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It was a blue house of no beauty, just faded boards and a tattered roof. The lawn was wild with prickly growth, a few straggling wildflowers offering the only soft color to the sun-bleached tangle.

The gravel driveway cut through the weeds like an oblivious tourist, unaware of the landscape it was interrupting. Weeds crept up to the edges and peered from its corners, curious, but only a few scouting tufts of ragged grass had braved the rocky soil.

The house, unlike the driveway, belonged. It was more like a savvy, returning visitor, not quite native, but accepted. It was blue, darker than the sky, dusty, peeling, and dry like the ground. The door was uninteresting, wood. The rooms behind it were just as unimpressive, just rooms and carpet, sage paint in the kitchen, tan paint in the bedrooms.
How could they have known, these sour-faced strangers with name brand clothes (showcasing the style ‘casual’ rather than actually being casual), that this house had been a glorious castle, a damp villain’s lair, a princess’s garden, and three knights’ mighty fencing grounds? How could they know that the purple stain across the wall (they marked it under ‘damage’) had been a five-year-old girl’s first attempt at art, that she had ran to her mama and proudly shown her the wall, look mama, I made you a pretty butterfly!?

Or that the scuffed floors were evidence of a great pirate battle, raging for hours up and down the stairs and through the playroom and out the door – how could their papa scold them when they let the door bang when the eldest was nobly refusing the pirate’s hat as his younger brothers cheerfully condemned him to the depths?

How could they see the lipsticked smiles in the cracked mirror, those sparkling faces, mother and daughter, as they made themselves pretty for their menfolk? They couldn’t. To them, the house was simply broken, not broken by someone.

Today, even with her husband gone and her three sons and her daughter grown, she couldn’t see the house she saw reflected in the two customers’ eyes. All she could see was her home, and the little feet that had walked and grown in it.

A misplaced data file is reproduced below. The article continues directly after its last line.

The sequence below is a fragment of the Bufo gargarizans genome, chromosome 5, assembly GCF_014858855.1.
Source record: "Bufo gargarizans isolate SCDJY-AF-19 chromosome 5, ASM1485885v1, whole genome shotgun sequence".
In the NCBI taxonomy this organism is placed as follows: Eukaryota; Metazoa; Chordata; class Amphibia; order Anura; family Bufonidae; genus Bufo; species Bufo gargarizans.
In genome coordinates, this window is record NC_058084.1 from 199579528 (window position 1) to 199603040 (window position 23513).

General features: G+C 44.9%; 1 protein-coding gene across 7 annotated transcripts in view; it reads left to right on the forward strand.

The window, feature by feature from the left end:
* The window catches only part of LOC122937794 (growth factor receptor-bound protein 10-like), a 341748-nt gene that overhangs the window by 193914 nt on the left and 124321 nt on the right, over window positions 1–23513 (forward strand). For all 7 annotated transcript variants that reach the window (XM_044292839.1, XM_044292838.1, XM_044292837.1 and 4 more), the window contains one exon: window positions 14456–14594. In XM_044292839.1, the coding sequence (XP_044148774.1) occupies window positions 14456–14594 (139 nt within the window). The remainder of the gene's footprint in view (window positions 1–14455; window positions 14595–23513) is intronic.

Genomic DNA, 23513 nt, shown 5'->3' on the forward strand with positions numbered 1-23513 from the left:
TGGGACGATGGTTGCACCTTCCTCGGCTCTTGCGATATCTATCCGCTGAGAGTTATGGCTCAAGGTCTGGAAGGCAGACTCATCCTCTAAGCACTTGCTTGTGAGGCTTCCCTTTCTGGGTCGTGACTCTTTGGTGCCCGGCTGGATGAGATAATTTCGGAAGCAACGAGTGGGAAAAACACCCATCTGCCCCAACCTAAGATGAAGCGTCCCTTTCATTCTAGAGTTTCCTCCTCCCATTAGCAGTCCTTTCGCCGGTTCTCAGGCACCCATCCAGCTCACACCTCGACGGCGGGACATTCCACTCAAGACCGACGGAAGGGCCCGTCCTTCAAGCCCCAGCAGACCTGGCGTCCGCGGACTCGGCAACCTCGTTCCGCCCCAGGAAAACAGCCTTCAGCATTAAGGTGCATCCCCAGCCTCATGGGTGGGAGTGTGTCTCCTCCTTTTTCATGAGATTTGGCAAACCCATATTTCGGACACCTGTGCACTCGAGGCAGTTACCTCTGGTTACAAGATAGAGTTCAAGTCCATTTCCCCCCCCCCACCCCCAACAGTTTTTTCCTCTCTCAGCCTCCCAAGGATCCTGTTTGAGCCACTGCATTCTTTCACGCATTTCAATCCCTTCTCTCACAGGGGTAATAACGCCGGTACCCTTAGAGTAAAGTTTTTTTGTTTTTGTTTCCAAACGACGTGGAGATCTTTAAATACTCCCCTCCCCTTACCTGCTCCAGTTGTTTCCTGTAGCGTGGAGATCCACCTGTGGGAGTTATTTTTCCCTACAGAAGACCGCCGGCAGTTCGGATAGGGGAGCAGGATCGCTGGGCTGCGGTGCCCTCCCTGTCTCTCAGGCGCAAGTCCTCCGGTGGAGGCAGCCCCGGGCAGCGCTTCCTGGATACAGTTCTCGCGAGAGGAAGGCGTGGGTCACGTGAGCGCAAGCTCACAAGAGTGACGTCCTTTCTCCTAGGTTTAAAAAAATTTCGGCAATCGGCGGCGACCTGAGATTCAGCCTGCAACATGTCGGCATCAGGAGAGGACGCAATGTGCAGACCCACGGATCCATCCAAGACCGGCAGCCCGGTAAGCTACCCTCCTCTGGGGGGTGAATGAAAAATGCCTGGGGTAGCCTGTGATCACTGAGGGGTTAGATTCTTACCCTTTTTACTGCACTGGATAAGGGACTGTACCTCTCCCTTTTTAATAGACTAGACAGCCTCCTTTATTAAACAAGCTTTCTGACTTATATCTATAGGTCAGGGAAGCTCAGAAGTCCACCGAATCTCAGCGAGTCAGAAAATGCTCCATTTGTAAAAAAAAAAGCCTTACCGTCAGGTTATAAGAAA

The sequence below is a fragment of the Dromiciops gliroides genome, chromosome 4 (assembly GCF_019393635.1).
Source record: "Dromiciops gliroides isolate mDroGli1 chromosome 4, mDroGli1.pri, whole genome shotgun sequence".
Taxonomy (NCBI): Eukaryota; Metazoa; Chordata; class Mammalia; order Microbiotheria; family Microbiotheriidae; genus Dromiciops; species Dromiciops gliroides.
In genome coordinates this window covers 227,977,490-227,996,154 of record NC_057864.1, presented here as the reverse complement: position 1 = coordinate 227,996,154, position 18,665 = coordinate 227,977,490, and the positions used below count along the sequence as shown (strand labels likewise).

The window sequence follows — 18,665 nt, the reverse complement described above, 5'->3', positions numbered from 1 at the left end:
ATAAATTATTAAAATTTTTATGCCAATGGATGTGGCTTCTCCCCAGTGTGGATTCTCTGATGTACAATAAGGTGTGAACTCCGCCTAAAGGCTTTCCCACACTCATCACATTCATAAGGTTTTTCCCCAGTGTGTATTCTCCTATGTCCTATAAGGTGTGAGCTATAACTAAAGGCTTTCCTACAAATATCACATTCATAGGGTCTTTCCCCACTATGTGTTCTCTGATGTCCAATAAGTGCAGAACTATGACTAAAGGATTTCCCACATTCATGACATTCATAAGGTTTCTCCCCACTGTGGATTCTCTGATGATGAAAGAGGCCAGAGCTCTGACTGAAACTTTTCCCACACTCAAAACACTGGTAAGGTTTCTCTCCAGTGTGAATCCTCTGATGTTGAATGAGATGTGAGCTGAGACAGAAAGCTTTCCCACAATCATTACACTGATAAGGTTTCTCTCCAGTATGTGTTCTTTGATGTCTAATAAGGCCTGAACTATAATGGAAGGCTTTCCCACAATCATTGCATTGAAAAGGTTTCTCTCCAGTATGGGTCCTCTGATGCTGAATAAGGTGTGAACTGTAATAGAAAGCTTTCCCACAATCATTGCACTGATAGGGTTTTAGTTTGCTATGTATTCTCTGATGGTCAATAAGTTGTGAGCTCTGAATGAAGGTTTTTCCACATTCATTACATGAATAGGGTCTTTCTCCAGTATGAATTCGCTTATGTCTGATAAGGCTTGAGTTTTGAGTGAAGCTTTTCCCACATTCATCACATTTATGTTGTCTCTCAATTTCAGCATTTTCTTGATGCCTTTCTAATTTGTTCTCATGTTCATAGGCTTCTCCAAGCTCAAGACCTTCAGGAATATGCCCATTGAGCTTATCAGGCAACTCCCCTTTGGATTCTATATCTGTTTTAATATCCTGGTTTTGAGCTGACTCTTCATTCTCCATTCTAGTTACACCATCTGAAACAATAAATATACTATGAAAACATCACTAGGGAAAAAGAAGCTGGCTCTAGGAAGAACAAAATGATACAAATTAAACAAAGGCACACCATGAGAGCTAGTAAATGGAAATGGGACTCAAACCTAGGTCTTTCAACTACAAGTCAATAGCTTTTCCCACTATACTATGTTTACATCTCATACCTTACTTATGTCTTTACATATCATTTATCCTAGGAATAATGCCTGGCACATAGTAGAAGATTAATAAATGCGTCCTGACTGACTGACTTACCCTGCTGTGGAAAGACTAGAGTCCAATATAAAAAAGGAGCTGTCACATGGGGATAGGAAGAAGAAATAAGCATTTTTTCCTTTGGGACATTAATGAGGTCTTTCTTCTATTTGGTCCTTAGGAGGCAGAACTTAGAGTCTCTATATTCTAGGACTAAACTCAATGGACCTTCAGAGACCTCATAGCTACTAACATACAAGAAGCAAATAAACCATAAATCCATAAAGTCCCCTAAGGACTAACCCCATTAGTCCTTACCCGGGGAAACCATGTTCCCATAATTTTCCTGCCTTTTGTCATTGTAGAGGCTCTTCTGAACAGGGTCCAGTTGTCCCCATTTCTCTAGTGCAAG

The only hope that consoled her as she signed her home away was of the new feet that would scuff the floors and the new fingers that would mark the walls. Her family had moved on, made room for new life. This was the way it had to be, the way it had always been.

And softly waving goodbye to memories of pirates and princesses on the stairs, she closed the door.
later


An manicured landscape of short, green grass, neat squares of sky blue flowers, and clean concrete walks nicely accented the sparkling hotel. It had 37 windows, 5 doors, and 2 pools. Only the owners remembered, in the unimportant recesses of their minds, that the productive business they ran had replaced a ramshackle, blue house. But they wouldn’t have recognized the old woman who walked by with her son on a chilly, December day, saw the hotel, and froze, staring at the building with stricken eyes. She never came again.

Somewhere behind one of the 37 perfect windows, a little girl trailed her finger on the misty glass. “Mama, look!” she laughed. “I made a butterfly…”





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TheRightToDream This work has been published in the Teen Ink monthly print magazine. said...
Aug. 25, 2009 at 2:45 am
Really moving piece of work. It goes to show how people will willingly tear apart memories just to fund their "casual" clothing. But, even in the places that they build, new memories are made...you're right, society is progressing, but there will always be memories. Keep writing! :)
 
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